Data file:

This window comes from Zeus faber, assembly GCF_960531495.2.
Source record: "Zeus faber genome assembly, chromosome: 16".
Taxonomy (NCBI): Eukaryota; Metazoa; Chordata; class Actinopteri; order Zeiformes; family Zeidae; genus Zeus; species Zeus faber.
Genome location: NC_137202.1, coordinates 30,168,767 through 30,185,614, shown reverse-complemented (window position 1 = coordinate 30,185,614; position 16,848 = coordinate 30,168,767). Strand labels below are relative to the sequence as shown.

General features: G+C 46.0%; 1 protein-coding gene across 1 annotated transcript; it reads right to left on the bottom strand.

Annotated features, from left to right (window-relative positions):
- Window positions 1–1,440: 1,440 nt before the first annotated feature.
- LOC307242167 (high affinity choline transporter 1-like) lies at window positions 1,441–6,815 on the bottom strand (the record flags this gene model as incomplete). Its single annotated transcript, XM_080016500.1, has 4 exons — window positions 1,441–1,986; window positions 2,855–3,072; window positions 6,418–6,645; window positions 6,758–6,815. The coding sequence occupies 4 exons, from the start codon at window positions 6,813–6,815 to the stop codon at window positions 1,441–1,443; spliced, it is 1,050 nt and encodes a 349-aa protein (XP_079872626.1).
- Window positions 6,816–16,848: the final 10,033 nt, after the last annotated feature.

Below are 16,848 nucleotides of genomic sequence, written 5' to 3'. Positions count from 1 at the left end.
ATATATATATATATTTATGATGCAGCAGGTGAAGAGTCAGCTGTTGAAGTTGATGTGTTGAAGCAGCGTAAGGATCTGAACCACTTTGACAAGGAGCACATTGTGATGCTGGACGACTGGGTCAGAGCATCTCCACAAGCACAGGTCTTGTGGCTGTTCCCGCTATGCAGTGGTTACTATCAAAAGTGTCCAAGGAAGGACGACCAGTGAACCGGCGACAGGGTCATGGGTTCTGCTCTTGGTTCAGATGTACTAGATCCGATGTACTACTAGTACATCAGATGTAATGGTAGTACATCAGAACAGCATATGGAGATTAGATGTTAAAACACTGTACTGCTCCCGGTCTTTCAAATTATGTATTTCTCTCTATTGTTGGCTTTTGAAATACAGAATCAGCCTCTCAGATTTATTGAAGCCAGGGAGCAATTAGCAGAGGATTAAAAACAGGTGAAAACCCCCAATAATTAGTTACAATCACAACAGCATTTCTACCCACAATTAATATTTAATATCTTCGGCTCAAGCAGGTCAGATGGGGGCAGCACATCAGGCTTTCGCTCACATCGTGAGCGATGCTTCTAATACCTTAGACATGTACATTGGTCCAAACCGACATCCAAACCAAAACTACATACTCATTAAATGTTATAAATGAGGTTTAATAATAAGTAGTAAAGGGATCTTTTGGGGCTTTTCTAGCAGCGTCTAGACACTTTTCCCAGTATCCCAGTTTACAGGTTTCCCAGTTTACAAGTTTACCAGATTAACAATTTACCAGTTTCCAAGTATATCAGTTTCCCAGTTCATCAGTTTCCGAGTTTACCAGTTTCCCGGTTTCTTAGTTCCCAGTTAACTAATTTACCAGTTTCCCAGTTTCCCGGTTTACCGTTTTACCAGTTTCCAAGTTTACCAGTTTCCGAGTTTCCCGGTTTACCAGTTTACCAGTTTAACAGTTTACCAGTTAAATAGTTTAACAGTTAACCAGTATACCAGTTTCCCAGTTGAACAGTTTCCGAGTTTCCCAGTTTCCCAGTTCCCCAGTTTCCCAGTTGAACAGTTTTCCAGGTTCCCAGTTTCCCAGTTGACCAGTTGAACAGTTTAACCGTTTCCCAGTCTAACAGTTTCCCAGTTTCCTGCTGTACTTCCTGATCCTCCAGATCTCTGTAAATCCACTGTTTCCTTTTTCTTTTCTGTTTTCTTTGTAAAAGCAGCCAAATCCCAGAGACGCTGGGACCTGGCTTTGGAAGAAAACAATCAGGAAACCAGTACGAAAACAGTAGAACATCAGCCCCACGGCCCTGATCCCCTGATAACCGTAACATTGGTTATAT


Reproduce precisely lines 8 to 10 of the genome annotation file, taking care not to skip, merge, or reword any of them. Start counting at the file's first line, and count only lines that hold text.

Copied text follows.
- LOC307242167 (high affinity choline transporter 1-like) lies at window positions 1,441–6,815 on the bottom strand (the record flags this gene model as incomplete). Its single annotated transcript, XM_080016500.1, has 4 exons — window positions 1,441–1,986; window positions 2,855–3,072; window positions 6,418–6,645; window positions 6,758–6,815. The coding sequence occupies 4 exons, from the start codon at window positions 6,813–6,815 to the stop codon at window positions 1,441–1,443; spliced, it is 1,050 nt and encodes a 349-aa protein (XP_079872626.1).
- Window positions 6,816–16,848: the final 10,033 nt, after the last annotated feature.

Below are 16,848 nucleotides of genomic sequence, written 5' to 3'. Positions count from 1 at the left end.